Did You See The Car In Buffalo Driving By Itself?
If you drove by a car with an alarming amount of cameras on it this week, it may not have needed a driver.
There have been more conversations about testing technology and its limitations, whether that be with artificial intelligence, voice recognition technology, or in this case – a self-driving car.
It seems like a relatively new thing, but self-driving cars have been working to be perfected over the last few decades.
What Is A Self-Driving Car?
A self-driving car is a vehicle that does not require human interaction to navigate to a destination. In other words, the car can be driverless, thanks to a combination of sensors, cameras, radar, and artificial intelligence.
The Beginning Of Self-Driving Cars
According to Arrow Research, the first self-driving car was “successfully piloted from Pittsburgh to San Diego in 1995.” It was not your typical standard vehicle back then, but it originated nearly 30 years ago. The vehicle was different from one you may have driven in 1995 because the wheel was able to steer itself.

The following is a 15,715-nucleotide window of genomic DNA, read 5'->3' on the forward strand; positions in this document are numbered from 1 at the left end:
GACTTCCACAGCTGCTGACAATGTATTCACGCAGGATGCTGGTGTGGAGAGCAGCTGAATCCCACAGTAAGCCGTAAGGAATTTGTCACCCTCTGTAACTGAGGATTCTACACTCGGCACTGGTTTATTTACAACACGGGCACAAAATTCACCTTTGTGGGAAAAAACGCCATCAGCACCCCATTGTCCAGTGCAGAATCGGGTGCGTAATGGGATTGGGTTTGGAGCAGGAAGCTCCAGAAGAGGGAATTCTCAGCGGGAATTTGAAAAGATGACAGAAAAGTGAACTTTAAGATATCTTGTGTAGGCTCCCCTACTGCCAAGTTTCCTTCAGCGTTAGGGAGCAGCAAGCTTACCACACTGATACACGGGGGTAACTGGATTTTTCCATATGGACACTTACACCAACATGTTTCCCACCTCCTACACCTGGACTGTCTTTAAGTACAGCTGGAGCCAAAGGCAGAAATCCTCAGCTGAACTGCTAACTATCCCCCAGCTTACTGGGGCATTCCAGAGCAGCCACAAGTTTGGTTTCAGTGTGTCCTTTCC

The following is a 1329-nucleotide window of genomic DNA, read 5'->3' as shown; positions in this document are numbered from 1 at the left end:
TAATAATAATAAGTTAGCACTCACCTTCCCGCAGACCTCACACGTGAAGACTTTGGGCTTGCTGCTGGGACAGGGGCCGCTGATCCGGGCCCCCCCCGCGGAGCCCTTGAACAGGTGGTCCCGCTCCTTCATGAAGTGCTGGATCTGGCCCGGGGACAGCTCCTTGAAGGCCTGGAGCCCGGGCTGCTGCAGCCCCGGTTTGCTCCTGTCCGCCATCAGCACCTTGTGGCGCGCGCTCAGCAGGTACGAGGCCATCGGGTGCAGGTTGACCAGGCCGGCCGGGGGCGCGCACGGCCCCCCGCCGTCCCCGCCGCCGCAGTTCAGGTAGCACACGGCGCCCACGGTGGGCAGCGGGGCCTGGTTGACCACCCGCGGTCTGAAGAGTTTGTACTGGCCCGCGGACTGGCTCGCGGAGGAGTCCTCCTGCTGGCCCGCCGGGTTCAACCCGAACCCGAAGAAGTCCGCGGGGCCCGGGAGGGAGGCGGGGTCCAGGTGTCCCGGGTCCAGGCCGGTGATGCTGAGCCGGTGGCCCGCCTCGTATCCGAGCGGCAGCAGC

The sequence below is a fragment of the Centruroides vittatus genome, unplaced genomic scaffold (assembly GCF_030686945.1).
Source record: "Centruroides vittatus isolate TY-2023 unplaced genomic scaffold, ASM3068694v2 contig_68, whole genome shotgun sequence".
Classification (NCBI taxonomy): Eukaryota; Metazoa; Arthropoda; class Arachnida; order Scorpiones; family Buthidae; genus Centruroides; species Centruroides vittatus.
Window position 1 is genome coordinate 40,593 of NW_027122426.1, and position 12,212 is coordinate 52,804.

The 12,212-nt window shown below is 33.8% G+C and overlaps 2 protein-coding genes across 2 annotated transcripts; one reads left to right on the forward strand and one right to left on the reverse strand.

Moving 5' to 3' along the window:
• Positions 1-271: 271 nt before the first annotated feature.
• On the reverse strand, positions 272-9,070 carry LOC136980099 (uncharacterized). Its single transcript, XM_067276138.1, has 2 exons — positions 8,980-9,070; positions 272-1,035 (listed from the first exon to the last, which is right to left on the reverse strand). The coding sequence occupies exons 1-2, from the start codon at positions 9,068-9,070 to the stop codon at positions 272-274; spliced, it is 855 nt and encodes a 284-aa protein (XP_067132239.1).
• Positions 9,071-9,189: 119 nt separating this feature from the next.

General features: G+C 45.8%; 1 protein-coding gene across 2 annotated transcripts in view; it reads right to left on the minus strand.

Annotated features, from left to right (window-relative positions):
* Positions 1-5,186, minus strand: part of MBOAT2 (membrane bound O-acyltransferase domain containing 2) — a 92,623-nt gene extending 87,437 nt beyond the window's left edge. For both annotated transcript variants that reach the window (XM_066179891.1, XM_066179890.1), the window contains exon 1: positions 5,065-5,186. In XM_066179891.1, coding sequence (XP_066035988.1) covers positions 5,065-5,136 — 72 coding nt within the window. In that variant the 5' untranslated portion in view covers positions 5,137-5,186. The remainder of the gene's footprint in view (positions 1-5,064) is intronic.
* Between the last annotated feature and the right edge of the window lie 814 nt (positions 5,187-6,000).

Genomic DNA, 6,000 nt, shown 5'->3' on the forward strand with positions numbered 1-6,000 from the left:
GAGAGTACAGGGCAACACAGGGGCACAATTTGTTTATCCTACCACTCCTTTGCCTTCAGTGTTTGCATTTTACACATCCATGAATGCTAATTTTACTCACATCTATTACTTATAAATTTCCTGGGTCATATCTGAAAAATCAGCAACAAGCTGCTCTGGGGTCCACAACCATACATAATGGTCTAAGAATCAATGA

Back then, the company Navlab5 was able to use cameras in a way and several other sensors to navigate the car to its desired destination.
Self-Driving Cars In Western New York
This week, you may have seen a white car that resembled a Google Maps vehicle; however, this car has several more cameras, on top of the hood, rearview mirrors, sides of the car, and other places – on top of the several sensors added to the car.
Here’s what the car looks like:
It’s a little concerning, especially when you think about the kind of weather we experience in Buffalo.
WGRZ spoke with Dr. Stephen Still, a professor in the School of Engineering, who shared what would happen in extreme winter weather conditions.
“I think Waymo wants to test different degrees of snow, and when it's safe and when it isn't. But ultimately, if it's not safe, they will park."
A spokesman from the City of Buffalo spokesman did say that by state law, they are not yet allowed to operate in the state, but “a certain allowance was made for UB's smaller scale, on-campus research program,” according to WGRZ.
Right now, these Waymo vehicles that are currently driving through the streets of Buffalo are operated by a human driver, but there could be a day very soon where that is not the case.